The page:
MANDAN, NORTH DAKOTA, U.S. — Export sales of U.S. Hard Red Spring wheat (HRS) through the first six weeks of 2010-11 are 26% higher than in the 2009 marketing year, the North Dakota Wheat Commission said on July 30.
Total sales stand at 60 million bushels with sales up by 25% to Asia, the largest HRS export destination. Sales to the African/Middle East region are nearly double a year ago, due to strong buying from Nigeria and Kenya. Sales are higher in some Central and South American countries like Columbia, Guatemala and Mexico, helping to account for the 18% increase in sales to that region so far in 2010-11.
The U.S. Department of Agriculture (USDA) is projecting a higher HRS export outlook for the current marketing year with sales expected to reach 240 million bushels by May 2011. This would be a 16% increase over last year.
According to Erica Olson, North Dakota Wheat Commission marketing specialist, "A continued shortage of higher protein wheat in world supplies and reduced wheat acreage in Canada, should provide more demand opportunities for the U.S. HRS crop."
The latest estimates from Canada point to a spring wheat crop which could be down 10% to 15% from a year ago, whereas the latest USDA estimate of the U.S. 2010 HRS crop is 567 million bushels, up from 548 million last year.
"A key factor in optimizing our improved demand opportunities will be harvesting a sound, high grading crop that is closer to average in protein content," Olson said. "In 2009, our record low protein levels did create challenges in some markets, but also provided opportunities in others. Our sales accelerated in the spring of 2010 enabling us to hold fairly steady in most of our traditional markets with some gains in the African region."
In the 2009-10 marketing year, which ended May 31, Japan remained the top buyer with purchases of 52.5 million bushels, accounting for just over one quarter of all U.S. HRS exports. The Philippines was the second largest buyer with 29.2 million bushels, followed by Taiwan with 15.4 million, Korea at 10.6 million and Venezuela at 8.4 million.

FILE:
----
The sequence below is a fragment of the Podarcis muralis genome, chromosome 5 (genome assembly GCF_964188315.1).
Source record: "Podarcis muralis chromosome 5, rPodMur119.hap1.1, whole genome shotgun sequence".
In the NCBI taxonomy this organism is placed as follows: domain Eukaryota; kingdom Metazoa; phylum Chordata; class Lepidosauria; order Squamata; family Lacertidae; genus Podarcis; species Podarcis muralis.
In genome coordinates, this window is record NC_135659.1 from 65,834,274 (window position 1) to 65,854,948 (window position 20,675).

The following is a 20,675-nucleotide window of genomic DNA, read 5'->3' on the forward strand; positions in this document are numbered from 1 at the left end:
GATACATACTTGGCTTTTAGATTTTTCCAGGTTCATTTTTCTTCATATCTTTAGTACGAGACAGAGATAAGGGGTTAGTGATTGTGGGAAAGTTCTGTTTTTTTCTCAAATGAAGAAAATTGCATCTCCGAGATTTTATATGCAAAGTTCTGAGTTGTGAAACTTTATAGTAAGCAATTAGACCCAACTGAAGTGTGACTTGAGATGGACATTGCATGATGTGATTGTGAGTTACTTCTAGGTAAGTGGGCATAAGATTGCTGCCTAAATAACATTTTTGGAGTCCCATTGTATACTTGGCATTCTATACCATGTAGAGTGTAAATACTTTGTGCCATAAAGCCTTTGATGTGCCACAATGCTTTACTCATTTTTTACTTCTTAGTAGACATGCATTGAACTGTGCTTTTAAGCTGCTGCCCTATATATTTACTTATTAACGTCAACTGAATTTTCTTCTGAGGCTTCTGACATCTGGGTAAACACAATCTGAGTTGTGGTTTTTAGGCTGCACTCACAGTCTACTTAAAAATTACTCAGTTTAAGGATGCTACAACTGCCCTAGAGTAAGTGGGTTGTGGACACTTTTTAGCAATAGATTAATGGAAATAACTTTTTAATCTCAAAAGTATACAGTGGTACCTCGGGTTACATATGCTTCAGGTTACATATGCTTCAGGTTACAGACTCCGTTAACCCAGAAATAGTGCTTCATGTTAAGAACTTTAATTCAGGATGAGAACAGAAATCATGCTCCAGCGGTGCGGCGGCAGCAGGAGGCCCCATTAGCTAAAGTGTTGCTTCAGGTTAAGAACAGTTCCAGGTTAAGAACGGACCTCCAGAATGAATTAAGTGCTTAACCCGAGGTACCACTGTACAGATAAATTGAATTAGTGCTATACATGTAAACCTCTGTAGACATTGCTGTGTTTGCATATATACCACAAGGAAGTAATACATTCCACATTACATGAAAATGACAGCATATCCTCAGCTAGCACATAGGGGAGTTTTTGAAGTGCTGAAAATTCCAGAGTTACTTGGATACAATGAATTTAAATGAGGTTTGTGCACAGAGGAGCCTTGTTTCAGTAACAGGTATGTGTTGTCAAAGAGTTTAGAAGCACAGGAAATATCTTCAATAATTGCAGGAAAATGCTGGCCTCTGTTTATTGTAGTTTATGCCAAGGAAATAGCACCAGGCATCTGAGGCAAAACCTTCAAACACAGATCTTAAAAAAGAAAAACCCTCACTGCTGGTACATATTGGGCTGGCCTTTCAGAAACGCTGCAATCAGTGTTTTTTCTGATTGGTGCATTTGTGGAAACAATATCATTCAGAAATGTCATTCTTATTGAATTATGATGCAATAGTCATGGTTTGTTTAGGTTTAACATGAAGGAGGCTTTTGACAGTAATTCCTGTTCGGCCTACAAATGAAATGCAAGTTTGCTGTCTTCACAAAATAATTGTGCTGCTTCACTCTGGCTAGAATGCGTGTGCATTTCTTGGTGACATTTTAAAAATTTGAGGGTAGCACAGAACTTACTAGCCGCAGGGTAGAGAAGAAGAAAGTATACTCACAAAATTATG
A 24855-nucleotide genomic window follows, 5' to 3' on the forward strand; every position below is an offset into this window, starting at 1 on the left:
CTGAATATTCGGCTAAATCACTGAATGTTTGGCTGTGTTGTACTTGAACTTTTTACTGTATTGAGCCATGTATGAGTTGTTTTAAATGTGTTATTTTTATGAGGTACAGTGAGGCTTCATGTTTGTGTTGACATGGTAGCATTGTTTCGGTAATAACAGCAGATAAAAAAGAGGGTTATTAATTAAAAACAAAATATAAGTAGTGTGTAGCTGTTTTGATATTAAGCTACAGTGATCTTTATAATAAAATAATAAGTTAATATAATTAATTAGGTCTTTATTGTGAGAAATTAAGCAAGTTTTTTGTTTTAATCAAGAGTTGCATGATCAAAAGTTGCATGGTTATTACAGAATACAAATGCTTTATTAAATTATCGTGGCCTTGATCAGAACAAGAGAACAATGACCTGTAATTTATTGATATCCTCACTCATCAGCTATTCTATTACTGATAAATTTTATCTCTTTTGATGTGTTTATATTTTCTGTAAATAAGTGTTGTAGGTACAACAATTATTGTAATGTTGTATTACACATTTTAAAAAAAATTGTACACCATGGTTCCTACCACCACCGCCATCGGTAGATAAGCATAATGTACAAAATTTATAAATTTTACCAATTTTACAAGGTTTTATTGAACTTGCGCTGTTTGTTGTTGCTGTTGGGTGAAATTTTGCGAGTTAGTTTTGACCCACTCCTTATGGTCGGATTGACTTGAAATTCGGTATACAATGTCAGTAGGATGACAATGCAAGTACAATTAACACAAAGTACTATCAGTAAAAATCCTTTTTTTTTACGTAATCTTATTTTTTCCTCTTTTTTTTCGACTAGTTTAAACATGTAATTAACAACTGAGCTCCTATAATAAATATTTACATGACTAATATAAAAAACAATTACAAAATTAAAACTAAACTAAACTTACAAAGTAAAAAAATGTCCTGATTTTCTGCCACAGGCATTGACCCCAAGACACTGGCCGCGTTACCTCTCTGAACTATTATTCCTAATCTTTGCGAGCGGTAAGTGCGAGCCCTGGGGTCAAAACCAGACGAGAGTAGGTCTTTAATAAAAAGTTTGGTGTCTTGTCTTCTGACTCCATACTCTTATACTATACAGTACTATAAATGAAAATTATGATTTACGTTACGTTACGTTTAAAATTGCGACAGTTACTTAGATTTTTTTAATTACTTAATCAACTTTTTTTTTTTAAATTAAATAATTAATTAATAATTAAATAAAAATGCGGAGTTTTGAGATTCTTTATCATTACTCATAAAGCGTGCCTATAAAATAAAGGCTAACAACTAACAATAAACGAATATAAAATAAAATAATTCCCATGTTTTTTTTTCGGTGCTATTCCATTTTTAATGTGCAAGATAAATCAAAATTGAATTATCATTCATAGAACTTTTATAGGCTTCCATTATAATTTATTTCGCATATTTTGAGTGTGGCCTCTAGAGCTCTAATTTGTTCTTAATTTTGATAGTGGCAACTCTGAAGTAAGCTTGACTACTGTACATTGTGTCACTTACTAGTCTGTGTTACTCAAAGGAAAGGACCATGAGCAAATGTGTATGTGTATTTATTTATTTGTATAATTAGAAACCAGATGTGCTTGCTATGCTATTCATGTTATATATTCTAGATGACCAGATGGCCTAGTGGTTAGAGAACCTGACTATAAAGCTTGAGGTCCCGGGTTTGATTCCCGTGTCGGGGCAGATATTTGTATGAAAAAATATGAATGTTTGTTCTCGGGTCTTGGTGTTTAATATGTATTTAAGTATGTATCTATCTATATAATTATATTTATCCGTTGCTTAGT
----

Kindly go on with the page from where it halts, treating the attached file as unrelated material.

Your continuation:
Other markets in the top 10 included Thailand, El Salvador, Mexico, Dominican Republic and Nigeria. Asia is by far the largest region for U.S. HRS, accounting for nearly two-thirds of the total. Latin and South American destinations accounted for 25%, the African/Middle East region accounted for 7% and Europe for 5%. The share for the Africa/Middle East region increased by 3% on the year, while the European share dropped by 5%.
"The improved sales pace thus far in 2010 is due in part to carryover sales from the 2009 crop, but we anticipate good sales for new crop positions as well, especially if our protein levels come in closer to average," Olson said.
USDA is projecting U.S. durum exports to reach 55 million bushels in 2010, up nearly 30% from last year's strong export season. Durum sales so far this year are up nearly 50%, reaching just over 13 million bushels, compared to 8.7 million the same time a year ago. Export sales are nearly three times greater than one year ago to the Central and South American region, mainly due to increased purchases by Columbia. In the African region, demand is more than double last year's pace with sizeable sales to Algeria and Nigeria.
Jim Peterson, North Dakota Wheat Commission marketing director said, "It is certainly positive to see the strong USDA projections, and early season confirmation of higher demand for U.S. durum. The high quality of our 2009 crop, along with strong supplies is putting us in a good position to capture demand in the front half of the marketing year. This is similar to how the 2009 marketing year started."
In the 2009-10 marketing year, Italy remained the top buyer of U.S. durum with purchases totaling 12.6 million bushels. Total U.S. durum sales last year finished substantially higher than expected due in part to a rebound in sales to the North African region. In fact, the African/Middle East region was the top export region, accounting for 46% of total U.S. durum exports, up from 30% one year ago and slightly higher than the E.U.’s share of 43%.
Algeria's purchases totaled just over 9 million bushels making them the second largest buyer, followed by Nigeria with 3.7 million, Morocco with 2.7 million and Venezuela with 2 million. Other countries in the top ten included Turkey, Tunisia, the Netherlands, Costa Rica and Belgium.
"Improved crop prospects in Europe in 2010 may trim sales to that region this year, but the strong start in the African and Latin American region are positives we hope to build on. We have another large crop in the making and hopefully we are able to harvest a sound, high quality crop to optimize our improved demand opportunities," said Peterson.